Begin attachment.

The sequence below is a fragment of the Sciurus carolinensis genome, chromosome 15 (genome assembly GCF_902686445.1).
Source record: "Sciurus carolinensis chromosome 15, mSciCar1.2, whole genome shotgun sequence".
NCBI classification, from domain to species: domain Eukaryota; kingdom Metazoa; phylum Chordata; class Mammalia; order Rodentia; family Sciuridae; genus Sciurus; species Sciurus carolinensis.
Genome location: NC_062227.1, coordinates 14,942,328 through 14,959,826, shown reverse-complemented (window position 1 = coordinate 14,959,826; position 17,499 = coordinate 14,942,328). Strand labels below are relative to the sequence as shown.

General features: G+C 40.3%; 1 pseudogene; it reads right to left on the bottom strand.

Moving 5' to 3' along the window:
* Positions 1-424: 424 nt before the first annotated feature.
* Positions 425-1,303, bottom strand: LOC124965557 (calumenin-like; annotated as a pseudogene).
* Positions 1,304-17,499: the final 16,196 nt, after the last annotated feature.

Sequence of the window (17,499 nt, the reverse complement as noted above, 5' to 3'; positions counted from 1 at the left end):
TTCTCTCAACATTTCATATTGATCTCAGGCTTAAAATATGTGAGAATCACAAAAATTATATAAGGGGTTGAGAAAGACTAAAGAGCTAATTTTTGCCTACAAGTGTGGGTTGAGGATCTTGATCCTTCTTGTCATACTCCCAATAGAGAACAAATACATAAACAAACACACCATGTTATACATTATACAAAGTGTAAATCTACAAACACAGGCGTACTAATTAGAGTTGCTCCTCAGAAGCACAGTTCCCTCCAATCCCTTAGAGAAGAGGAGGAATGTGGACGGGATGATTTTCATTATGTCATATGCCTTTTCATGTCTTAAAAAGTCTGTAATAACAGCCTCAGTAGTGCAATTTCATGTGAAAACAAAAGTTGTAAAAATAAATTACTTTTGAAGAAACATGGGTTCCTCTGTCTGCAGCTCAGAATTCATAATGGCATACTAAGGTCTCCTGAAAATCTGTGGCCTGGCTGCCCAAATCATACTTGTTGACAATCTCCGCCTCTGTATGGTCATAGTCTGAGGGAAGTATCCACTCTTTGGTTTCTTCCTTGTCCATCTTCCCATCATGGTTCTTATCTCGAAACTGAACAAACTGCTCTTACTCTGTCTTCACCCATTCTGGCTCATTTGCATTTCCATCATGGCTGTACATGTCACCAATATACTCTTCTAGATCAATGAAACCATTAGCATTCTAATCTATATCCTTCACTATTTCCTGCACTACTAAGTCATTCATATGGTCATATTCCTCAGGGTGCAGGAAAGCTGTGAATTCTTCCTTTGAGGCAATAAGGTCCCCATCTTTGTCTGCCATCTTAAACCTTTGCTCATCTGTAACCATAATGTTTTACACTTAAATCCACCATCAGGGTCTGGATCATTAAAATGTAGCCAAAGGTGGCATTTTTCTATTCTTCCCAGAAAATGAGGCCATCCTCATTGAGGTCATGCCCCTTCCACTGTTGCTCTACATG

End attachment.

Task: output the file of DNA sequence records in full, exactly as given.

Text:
The sequence below is a fragment of the Sciurus carolinensis genome, chromosome 15 (genome assembly GCF_902686445.1).
Source record: "Sciurus carolinensis chromosome 15, mSciCar1.2, whole genome shotgun sequence".
NCBI classification, from domain to species: domain Eukaryota; kingdom Metazoa; phylum Chordata; class Mammalia; order Rodentia; family Sciuridae; genus Sciurus; species Sciurus carolinensis.
Genome location: NC_062227.1, coordinates 14,942,328 through 14,959,826, shown reverse-complemented (window position 1 = coordinate 14,959,826; position 17,499 = coordinate 14,942,328). Strand labels below are relative to the sequence as shown.

General features: G+C 40.3%; 1 pseudogene; it reads right to left on the bottom strand.

Moving 5' to 3' along the window:
* Positions 1-424: 424 nt before the first annotated feature.
* Positions 425-1,303, bottom strand: LOC124965557 (calumenin-like; annotated as a pseudogene).
* Positions 1,304-17,499: the final 16,196 nt, after the last annotated feature.

Sequence of the window (17,499 nt, the reverse complement as noted above, 5' to 3'; positions counted from 1 at the left end):
TTCTCTCAACATTTCATATTGATCTCAGGCTTAAAATATGTGAGAATCACAAAAATTATATAAGGGGTTGAGAAAGACTAAAGAGCTAATTTTTGCCTACAAGTGTGGGTTGAGGATCTTGATCCTTCTTGTCATACTCCCAATAGAGAACAAATACATAAACAAACACACCATGTTATACATTATACAAAGTGTAAATCTACAAACACAGGCGTACTAATTAGAGTTGCTCCTCAGAAGCACAGTTCCCTCCAATCCCTTAGAGAAGAGGAGGAATGTGGACGGGATGATTTTCATTATGTCATATGCCTTTTCATGTCTTAAAAAGTCTGTAATAACAGCCTCAGTAGTGCAATTTCATGTGAAAACAAAAGTTGTAAAAATAAATTACTTTTGAAGAAACATGGGTTCCTCTGTCTGCAGCTCAGAATTCATAATGGCATACTAAGGTCTCCTGAAAATCTGTGGCCTGGCTGCCCAAATCATACTTGTTGACAATCTCCGCCTCTGTATGGTCATAGTCTGAGGGAAGTATCCACTCTTTGGTTTCTTCCTTGTCCATCTTCCCATCATGGTTCTTATCTCGAAACTGAACAAACTGCTCTTACTCTGTCTTCACCCATTCTGGCTCATTTGCATTTCCATCATGGCTGTACATGTCACCAATATACTCTTCTAGATCAATGAAACCATTAGCATTCTAATCTATATCCTTCACTATTTCCTGCACTACTAAGTCATTCATATGGTCATATTCCTCAGGGTGCAGGAAAGCTGTGAATTCTTCCTTTGAGGCAATAAGGTCCCCATCTTTGTCTGCCATCTTAAACCTTTGCTCATCTGTAACCATAATGTTTTACACTTAAATCCACCATCAGGGTCTGGATCATTAAAATGTAGCCAAAGGTGGCATTTTTCTATTCTTCCCAGAAAATGAGGCCATCCTCATTGAGGTCATGCCCCTTCCACTGTTGCTCTACATG